The debate between the beer scenes in Oregon and Colorado has overflowed for years, and word of mouth continues to fall short of an explanation as to which one is the best. That's because an open-minded alcoholic craves more than just hearsay, which may be why the Great American Beer Festival has become so epic. Continue reading for our take on the booze feud.
Personal bias: I'm from the south and moved to Colorado to work in the craft beer industry; and did so for five years; during which time I also visited friends in Oregon; and enjoyed myself quite a bit there beer-wise.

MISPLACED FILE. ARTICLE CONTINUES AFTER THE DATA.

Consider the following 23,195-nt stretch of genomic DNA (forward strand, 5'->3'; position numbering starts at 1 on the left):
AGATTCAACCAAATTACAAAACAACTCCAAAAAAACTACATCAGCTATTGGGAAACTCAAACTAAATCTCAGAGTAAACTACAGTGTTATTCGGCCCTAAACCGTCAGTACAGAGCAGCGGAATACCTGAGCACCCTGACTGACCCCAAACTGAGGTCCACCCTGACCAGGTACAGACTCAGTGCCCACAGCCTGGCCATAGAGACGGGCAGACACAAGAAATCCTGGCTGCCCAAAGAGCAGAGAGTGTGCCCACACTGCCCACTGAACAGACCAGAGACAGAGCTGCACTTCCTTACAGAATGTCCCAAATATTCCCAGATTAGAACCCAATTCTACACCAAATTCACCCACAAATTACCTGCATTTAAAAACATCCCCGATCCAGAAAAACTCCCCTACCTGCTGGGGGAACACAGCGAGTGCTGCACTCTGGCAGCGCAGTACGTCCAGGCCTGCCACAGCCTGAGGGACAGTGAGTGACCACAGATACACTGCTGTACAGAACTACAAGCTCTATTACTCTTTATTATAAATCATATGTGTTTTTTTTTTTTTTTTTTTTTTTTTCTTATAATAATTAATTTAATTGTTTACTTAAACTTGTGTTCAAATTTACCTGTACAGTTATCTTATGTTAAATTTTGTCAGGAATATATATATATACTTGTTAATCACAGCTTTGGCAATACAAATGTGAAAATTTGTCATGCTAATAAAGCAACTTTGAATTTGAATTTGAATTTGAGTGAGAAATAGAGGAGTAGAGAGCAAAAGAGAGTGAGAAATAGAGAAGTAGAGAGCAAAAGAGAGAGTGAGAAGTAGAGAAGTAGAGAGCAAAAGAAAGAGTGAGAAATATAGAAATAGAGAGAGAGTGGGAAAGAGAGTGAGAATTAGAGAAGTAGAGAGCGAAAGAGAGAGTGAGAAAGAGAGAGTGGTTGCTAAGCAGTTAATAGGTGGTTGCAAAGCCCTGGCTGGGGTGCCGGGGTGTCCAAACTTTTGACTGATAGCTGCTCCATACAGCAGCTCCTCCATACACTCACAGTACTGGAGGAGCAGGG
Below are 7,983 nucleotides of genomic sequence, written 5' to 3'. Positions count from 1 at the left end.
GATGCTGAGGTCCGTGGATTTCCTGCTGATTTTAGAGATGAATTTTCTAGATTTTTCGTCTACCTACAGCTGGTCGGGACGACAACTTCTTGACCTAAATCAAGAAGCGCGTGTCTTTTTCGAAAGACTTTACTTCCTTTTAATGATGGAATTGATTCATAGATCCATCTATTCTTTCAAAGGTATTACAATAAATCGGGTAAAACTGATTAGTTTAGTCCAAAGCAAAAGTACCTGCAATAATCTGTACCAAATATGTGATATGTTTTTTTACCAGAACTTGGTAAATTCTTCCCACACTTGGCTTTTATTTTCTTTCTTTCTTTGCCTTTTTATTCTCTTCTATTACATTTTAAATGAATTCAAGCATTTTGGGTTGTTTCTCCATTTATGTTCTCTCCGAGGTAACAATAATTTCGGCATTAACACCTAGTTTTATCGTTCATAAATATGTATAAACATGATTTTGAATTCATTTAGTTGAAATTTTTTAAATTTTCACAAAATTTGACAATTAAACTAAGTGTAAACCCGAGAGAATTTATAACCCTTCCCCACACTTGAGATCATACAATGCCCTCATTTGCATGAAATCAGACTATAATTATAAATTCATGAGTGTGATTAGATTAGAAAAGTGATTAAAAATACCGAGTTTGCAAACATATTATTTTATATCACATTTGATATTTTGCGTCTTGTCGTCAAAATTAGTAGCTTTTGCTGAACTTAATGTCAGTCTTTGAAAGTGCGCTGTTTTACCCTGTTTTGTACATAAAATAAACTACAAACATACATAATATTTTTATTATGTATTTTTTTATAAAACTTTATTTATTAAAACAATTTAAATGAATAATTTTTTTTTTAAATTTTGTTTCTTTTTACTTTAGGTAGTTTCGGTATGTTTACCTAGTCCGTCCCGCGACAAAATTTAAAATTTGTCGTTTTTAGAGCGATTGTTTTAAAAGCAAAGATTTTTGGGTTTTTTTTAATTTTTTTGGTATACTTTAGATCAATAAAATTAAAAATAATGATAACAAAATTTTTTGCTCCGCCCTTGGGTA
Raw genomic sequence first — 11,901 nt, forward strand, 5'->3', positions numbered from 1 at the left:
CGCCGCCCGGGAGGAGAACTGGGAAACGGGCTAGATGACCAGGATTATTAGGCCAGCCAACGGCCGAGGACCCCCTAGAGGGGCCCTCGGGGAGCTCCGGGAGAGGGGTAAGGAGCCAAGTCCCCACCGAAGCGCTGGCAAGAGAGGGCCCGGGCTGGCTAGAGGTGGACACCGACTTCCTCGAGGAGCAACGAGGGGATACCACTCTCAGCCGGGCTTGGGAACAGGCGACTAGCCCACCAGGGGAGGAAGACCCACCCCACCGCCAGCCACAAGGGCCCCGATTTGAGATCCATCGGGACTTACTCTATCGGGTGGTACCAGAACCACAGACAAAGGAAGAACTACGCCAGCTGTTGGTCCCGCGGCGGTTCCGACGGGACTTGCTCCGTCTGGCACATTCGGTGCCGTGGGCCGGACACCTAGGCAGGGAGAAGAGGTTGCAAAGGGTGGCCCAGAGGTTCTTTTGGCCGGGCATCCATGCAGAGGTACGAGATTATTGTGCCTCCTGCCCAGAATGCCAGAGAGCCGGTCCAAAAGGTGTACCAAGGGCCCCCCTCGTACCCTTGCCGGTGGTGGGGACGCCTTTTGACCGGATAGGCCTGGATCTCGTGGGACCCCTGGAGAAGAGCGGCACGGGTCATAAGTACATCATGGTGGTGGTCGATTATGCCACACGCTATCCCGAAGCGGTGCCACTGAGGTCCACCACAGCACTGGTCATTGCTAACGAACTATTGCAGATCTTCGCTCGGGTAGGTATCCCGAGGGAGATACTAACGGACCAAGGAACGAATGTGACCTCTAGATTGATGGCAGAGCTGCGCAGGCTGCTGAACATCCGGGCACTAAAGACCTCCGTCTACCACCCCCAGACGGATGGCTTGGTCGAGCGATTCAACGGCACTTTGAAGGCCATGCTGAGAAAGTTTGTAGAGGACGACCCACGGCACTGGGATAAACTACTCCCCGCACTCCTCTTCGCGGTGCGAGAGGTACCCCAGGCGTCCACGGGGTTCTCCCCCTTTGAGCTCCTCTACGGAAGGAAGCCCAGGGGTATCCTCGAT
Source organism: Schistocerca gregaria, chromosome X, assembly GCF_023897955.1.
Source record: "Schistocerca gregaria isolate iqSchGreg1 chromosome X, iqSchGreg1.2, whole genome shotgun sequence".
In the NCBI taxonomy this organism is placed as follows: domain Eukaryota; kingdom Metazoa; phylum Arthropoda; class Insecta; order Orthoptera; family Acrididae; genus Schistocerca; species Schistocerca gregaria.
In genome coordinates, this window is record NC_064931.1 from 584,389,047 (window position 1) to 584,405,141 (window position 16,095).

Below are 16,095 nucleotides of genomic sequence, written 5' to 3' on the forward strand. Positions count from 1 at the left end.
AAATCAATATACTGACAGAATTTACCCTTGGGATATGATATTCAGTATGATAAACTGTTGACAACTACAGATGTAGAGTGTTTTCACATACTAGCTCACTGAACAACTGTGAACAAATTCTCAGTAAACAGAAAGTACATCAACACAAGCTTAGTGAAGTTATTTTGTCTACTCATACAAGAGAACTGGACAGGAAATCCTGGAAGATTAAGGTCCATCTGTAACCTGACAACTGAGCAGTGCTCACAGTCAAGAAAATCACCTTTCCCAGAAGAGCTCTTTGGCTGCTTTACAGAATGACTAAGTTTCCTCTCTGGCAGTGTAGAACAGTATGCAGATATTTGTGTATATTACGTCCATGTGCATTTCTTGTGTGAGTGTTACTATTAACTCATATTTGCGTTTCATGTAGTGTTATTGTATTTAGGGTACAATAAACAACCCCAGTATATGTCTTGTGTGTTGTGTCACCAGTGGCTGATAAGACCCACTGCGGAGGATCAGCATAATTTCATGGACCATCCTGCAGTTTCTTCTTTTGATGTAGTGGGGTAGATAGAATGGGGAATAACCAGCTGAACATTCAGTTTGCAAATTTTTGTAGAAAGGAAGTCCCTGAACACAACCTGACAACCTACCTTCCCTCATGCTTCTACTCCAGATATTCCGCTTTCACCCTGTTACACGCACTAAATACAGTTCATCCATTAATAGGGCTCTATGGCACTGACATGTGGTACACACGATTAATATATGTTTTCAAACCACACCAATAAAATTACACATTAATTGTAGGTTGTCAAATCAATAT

For an inquisitive beer drinker, GABF seems to be the perfect opportunity to resolve such matters. But upon entering the fest, you're immediately faced with an overwhelming conundrum -- how do you sip through it and still maintain the peace of mind to determine anything? I was told to have a plan, and mine was to tackle a long-standing argument between two well-established beer states. But after meandering through the westerrn region of the massive layout for, like, an hour (without a pour), I began to realize how counterproductive that is.
For those who have never witnessed GABF, know this: It's fucking nuts.